To vlog or not to vlog?

For the past ten years I have published stories on wordpress, and have contemplated releasing additional content for subscribers, such as story readings, behind the writing exclusives, in-depth character profiles and analysis, via vlog. The only problem is. I HATE WATCHING MYSELF. I hate having my photo taken unless I’m in disguise, and I HATE the sound of my own voice. It sounds very different when I’m writing. I’m able to become the characters, and disappear from my body for a while.

Vlogging, however is a quagmire of horrors, which I’m not sure I want to inflict on myself or any readers interested in Unbound Boxes Limping Gods.

My cat, Henry, disagrees with me and has been very supportive during a difficult time in my life. As you can see, he says, meeeeow, and prruuuuuurrrrp and that I should probably start meewrecording more footage before he destraooows my camera!

Would you like to learn more about Unbound Boxes Limping Gods? Do you think every vlog should feature me in a different disguise? I would love to hear your thoughts.


In A Dark Place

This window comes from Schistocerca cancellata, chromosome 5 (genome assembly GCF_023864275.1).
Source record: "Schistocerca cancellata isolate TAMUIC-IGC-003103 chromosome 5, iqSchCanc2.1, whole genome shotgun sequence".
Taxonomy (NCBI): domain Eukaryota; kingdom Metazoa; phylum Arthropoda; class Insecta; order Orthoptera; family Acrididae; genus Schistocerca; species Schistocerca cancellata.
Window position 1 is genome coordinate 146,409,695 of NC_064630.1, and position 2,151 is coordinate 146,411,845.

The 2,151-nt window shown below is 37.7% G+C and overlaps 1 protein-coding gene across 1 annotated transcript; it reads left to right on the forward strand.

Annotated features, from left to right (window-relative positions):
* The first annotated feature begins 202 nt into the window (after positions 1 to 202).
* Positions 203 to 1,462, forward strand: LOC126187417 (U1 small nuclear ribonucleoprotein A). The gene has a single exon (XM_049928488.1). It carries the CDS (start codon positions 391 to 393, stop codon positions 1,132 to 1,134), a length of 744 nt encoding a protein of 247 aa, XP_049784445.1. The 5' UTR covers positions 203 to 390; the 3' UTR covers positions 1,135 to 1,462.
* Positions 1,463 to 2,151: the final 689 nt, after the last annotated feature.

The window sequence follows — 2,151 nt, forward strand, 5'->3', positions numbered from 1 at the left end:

I am having trouble functioning at the moment, feeling joy, feeling connected to anything, or wanting to be a part of this world. This disconnect can be traced back to early childhood, although I didn’t recognise it back then, it keeps re surfacing in my weakest moments. The problem is, when you feel weak, then your perception of the people around you, and of yourself, becomes distorted; or leaves you open to imagined or actual attack. I have a confession. I have been diagnosed with Generalised Anxiety Disorder, and over the years it has grown into a monster, which has severed my trust in friends, myself, colleagues, humanity and most of my family. I was taught to see the good in everyone, no matter how hard you had to look for it, but this has created a debilitating and confusing cognitive dissonance. Some people, some times, mean you harm. Most people, even family, don’t care about you, and that is not okay, and it goes against everything I was lead to believe as a child. I see disdain in people’s eyes, like I’m a repulsive creature that they want to jettison from the room, and in any state, because I am an introvert, most people tend not to acknowledge me in a group. Their eyes will flicker past me as if I’m not even there, even when I’m speaking, like I’m made of light which is somehow beyond their field of vision, and my words aren’t sticking to reality as much as everyone else around me. This has happened throughout my life. I am a quiet person, and never really learnt how to impose myself fully. I was taught to put others first. I wish I was born male, and although I’m disguised as a woman, something tells them I’m not quite right, and that is why I believe I am excluded and sometimes ostracised. I don’t know how to cope with a deliberately turned back, strategically positioned to block me from a conversation, or the old classic conversation sniper, hungry for attention, devouring words before I have a chance to spit them out. That one drama whore, who everyone else in the room adores, but hates me, and wants me to suffer silently, the scapegoat, locked inside an abusive battle of unspoken contempt, coated with niceties to fool the other people into thinking everything is okay, because the battle is only visible to the ostracised and the perpetrator. For the most part, I have been able to ignore it, to use my invisibility as a power to conjure people inside my head, to write them into existence. The writer gives life, and the reader, is made of better stuff than the flimsy world that the writer is used to, and they listen, they hear my voice, they see my words. I exist, but I resent having to live outside of writing. I’m so alone, and so broken. So lost.